I found some bonsai.

Workmen doing some roof repairs.

I found some more decorative drains; locally made brushes and a close-up of those incredible thatched roofs.

Many of the smaller huts were set amongst towering timbers.

Just like these.

I even found some elusive cherry blossoms and a field of jonquils.

I know that was a big post so thanks for your patience. I'll be back next week with my Fog Linen Work shop-shoot.

Bye for now, 


hakone and the hakone open air museum

25 May 2015

Hi Every-one,

it's Jillian here, back home again in Sydney. I flew back from Japan last Friday and I have so many images to share with you. Today's post is about Hakone, an area not far from Tokyo known for it's hot spring resorts and views of Mt. Fuji. While in Hakone I was able to spend one night at the Gora Tensui, a beautiful ryokan with exquisite kaiseki meals and my own hot tub

The Hakone area was on alert due to increased volcanic activity.The Hakone rope-way was shut down which made getting to Lake Ashi a bit more difficult but otherwise it had little effect on Hakone. I found a bus to take me to Togendai where I caught a pirate ship (?) across Lake Ashi.

It was a grey day and Mt. Fuji wasn't on display that day and I was warned she probably wouldn't appear.

The following day dawned bright and clear so I decided to visit the Hakone Open Air Museum.

It's a pretty special place with scenic vistas, beautiful gardens and of course, sculptures.

It reminded me a little of Jupiter Artland but not so out there.

As well as the beautiful gardens and sculptures, there's a special Picasso Pavilion and a foot bath for soaking weary feet.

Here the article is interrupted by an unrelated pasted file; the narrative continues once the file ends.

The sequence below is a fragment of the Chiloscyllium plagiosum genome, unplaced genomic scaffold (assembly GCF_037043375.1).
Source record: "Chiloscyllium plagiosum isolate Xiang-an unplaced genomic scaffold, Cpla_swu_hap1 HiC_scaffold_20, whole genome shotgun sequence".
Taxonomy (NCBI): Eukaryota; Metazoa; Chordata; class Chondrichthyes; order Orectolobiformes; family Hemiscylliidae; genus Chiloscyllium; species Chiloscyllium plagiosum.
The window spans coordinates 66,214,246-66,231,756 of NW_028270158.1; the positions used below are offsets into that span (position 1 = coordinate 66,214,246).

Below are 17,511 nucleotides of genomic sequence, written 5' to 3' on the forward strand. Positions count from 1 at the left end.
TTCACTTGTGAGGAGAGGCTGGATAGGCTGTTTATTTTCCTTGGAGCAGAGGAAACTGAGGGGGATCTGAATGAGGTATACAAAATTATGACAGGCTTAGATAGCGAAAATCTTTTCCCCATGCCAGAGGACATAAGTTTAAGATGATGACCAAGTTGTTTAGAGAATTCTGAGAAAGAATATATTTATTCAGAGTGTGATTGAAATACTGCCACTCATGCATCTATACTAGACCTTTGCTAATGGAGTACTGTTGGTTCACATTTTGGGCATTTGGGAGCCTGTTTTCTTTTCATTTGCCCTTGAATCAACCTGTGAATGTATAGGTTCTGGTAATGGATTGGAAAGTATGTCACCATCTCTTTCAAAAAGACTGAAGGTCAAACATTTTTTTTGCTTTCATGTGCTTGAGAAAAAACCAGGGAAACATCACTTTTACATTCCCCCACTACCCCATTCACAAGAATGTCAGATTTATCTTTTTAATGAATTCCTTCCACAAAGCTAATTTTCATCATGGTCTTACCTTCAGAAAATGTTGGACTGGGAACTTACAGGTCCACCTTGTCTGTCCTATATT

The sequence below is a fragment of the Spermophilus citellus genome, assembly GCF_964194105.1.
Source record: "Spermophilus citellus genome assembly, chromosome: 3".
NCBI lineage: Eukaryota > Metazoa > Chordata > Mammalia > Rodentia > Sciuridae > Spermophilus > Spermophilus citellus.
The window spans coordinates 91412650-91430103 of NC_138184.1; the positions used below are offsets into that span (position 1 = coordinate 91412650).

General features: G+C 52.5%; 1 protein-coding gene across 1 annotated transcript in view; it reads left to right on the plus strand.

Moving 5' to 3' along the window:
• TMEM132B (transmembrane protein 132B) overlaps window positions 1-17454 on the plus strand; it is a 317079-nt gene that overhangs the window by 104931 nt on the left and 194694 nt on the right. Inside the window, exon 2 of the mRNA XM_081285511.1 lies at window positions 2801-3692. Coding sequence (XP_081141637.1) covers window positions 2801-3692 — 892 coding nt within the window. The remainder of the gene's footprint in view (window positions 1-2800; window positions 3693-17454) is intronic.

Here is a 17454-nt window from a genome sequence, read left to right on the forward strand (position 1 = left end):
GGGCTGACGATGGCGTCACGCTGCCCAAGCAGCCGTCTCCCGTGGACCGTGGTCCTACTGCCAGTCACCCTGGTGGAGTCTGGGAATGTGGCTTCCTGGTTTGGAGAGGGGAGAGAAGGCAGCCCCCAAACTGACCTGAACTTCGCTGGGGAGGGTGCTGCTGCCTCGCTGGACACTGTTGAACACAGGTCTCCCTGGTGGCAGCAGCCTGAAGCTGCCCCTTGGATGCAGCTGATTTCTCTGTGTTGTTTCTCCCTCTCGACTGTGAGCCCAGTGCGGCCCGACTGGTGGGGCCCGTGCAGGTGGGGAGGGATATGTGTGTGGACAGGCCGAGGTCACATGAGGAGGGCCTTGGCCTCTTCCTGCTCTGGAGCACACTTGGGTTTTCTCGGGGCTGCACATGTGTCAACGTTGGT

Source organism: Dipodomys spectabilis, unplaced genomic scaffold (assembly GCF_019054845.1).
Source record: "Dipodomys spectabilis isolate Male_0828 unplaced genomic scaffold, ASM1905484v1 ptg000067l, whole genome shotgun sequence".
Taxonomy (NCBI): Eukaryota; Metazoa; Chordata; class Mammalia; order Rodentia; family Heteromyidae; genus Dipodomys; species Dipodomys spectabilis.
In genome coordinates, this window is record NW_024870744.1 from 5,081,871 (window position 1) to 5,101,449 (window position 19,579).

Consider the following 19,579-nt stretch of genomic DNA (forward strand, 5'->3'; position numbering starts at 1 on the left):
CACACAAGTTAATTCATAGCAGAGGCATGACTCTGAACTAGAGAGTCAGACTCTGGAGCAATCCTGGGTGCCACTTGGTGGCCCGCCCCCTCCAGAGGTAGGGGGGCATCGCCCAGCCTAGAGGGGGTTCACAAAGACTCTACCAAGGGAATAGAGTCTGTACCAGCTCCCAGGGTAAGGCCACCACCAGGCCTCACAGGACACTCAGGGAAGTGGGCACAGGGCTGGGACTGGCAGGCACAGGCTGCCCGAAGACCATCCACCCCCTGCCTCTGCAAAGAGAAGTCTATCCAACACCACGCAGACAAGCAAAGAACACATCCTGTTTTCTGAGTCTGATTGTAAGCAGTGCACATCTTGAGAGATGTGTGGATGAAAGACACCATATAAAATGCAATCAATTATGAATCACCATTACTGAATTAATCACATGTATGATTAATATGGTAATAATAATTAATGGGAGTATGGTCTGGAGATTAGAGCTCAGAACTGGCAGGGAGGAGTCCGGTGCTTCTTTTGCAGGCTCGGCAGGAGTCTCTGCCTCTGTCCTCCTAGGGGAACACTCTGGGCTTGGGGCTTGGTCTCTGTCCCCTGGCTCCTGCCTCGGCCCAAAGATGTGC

A few more images.

After my visit to the museum, I caught the bus to Hakone Machi on Lake Ashi and there she was, Mt. Fuji in all her glory.

From there I walked along the ancient Cedar Avenue.

Which took me to the Onshi Hakone Park for more views of Mt. Fuji.

I'll leave you with another view of Mt Fuji.

I hope you enjoyed my Hakone images. 

See you all again soon with some more images from Japan.

Until then,



18 May 2015

Have you heard of Nikko? It's a world heritage site a few hours train journey from Tokyo. I went there last weekend, catching local trains to get there so the journey took me close to 4 hours. It rained as well that day so I spent most of the day trudging through puddles. It didn't matter because it's such a magical place.

The heritage site is a 30 minute uphill walk from the station or of course you can catch a bus, but the effort is so worth it.

There are a number of temples, shrines and a beautiful pagoda on the site.

There were 2 distinct colour themes at the site, either reds 

or mossy greens.

I put together a little collage of greens for you.

This temple was a little further up the hill from the main site.

I may have been too late for the cherry blossoms but I was in time for the azaleas.

I also found some maples.

How beautiful is this spot?

The best part of the day? Coming across this shinto wedding procession.

I hope you enjoyed my photos from Nikko. See you soon with some more photos from my travels,